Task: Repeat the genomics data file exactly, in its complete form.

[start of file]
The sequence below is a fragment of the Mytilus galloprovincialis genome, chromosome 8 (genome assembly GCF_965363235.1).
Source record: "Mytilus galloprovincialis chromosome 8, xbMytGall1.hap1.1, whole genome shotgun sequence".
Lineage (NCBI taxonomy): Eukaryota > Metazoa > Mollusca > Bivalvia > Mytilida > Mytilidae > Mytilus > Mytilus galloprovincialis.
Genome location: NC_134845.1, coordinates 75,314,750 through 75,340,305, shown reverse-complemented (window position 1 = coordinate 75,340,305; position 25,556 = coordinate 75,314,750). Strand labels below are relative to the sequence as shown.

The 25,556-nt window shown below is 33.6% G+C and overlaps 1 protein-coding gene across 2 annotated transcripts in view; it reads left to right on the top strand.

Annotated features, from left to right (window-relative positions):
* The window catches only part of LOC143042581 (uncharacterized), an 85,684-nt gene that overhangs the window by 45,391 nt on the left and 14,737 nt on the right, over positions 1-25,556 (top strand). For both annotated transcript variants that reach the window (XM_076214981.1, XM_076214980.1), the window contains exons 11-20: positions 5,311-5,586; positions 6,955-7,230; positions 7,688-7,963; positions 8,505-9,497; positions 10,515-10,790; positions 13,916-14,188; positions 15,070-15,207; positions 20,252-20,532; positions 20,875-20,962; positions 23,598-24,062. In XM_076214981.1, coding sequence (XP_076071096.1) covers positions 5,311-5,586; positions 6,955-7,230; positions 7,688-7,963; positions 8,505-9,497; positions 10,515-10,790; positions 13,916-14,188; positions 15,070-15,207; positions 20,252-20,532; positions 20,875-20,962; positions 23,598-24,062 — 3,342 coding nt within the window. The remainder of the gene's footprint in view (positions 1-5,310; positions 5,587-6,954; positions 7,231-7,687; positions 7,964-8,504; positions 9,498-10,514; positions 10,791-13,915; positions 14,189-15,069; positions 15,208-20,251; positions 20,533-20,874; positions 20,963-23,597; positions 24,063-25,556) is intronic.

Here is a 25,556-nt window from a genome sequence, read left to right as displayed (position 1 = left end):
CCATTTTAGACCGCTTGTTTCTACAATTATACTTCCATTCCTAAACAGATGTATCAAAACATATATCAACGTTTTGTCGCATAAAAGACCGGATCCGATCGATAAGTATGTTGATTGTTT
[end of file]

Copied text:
The sequence below is a fragment of the Mytilus galloprovincialis genome, chromosome 8 (genome assembly GCF_965363235.1).
Source record: "Mytilus galloprovincialis chromosome 8, xbMytGall1.hap1.1, whole genome shotgun sequence".
Lineage (NCBI taxonomy): Eukaryota > Metazoa > Mollusca > Bivalvia > Mytilida > Mytilidae > Mytilus > Mytilus galloprovincialis.
Genome location: NC_134845.1, coordinates 75,314,750 through 75,340,305, shown reverse-complemented (window position 1 = coordinate 75,340,305; position 25,556 = coordinate 75,314,750). Strand labels below are relative to the sequence as shown.

The 25,556-nt window shown below is 33.6% G+C and overlaps 1 protein-coding gene across 2 annotated transcripts in view; it reads left to right on the top strand.

Annotated features, from left to right (window-relative positions):
* The window catches only part of LOC143042581 (uncharacterized), an 85,684-nt gene that overhangs the window by 45,391 nt on the left and 14,737 nt on the right, over positions 1-25,556 (top strand). For both annotated transcript variants that reach the window (XM_076214981.1, XM_076214980.1), the window contains exons 11-20: positions 5,311-5,586; positions 6,955-7,230; positions 7,688-7,963; positions 8,505-9,497; positions 10,515-10,790; positions 13,916-14,188; positions 15,070-15,207; positions 20,252-20,532; positions 20,875-20,962; positions 23,598-24,062. In XM_076214981.1, coding sequence (XP_076071096.1) covers positions 5,311-5,586; positions 6,955-7,230; positions 7,688-7,963; positions 8,505-9,497; positions 10,515-10,790; positions 13,916-14,188; positions 15,070-15,207; positions 20,252-20,532; positions 20,875-20,962; positions 23,598-24,062 — 3,342 coding nt within the window. The remainder of the gene's footprint in view (positions 1-5,310; positions 5,587-6,954; positions 7,231-7,687; positions 7,964-8,504; positions 9,498-10,514; positions 10,791-13,915; positions 14,189-15,069; positions 15,208-20,251; positions 20,533-20,874; positions 20,963-23,597; positions 24,063-25,556) is intronic.

Here is a 25,556-nt window from a genome sequence, read left to right as displayed (position 1 = left end):
CCATTTTAGACCGCTTGTTTCTACAATTATACTTCCATTCCTAAACAGATGTATCAAAACATATATCAACGTTTTGTCGCATAAAAGACCGGATCCGATCGATAAGTATGTTGATTGTTT